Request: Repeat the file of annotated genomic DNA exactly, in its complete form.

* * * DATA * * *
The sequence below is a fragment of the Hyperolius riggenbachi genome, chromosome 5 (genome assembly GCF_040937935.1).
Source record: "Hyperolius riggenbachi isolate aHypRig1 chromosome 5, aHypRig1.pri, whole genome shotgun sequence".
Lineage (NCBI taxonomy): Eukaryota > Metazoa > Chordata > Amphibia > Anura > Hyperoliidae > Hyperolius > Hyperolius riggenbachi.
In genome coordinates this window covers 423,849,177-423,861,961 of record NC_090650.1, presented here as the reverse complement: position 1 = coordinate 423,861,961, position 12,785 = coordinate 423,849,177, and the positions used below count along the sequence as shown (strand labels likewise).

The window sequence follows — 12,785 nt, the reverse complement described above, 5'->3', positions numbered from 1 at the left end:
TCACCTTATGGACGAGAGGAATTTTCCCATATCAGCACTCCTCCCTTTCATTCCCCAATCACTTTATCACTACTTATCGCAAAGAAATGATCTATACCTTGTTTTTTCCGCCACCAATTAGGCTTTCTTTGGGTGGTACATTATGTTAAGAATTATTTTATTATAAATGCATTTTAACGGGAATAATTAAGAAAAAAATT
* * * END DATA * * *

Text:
The sequence below is a fragment of the Hyperolius riggenbachi genome, chromosome 5 (genome assembly GCF_040937935.1).
Source record: "Hyperolius riggenbachi isolate aHypRig1 chromosome 5, aHypRig1.pri, whole genome shotgun sequence".
Lineage (NCBI taxonomy): Eukaryota > Metazoa > Chordata > Amphibia > Anura > Hyperoliidae > Hyperolius > Hyperolius riggenbachi.
In genome coordinates this window covers 423,849,177-423,861,961 of record NC_090650.1, presented here as the reverse complement: position 1 = coordinate 423,861,961, position 12,785 = coordinate 423,849,177, and the positions used below count along the sequence as shown (strand labels likewise).

The window sequence follows — 12,785 nt, the reverse complement described above, 5'->3', positions numbered from 1 at the left end:
TCACCTTATGGACGAGAGGAATTTTCCCATATCAGCACTCCTCCCTTTCATTCCCCAATCACTTTATCACTACTTATCGCAAAGAAATGATCTATACCTTGTTTTTTCCGCCACCAATTAGGCTTTCTTTGGGTGGTACATTATGTTAAGAATTATTTTATTATAAATGCATTTTAACGGGAATAATTAAGAAAAAAATT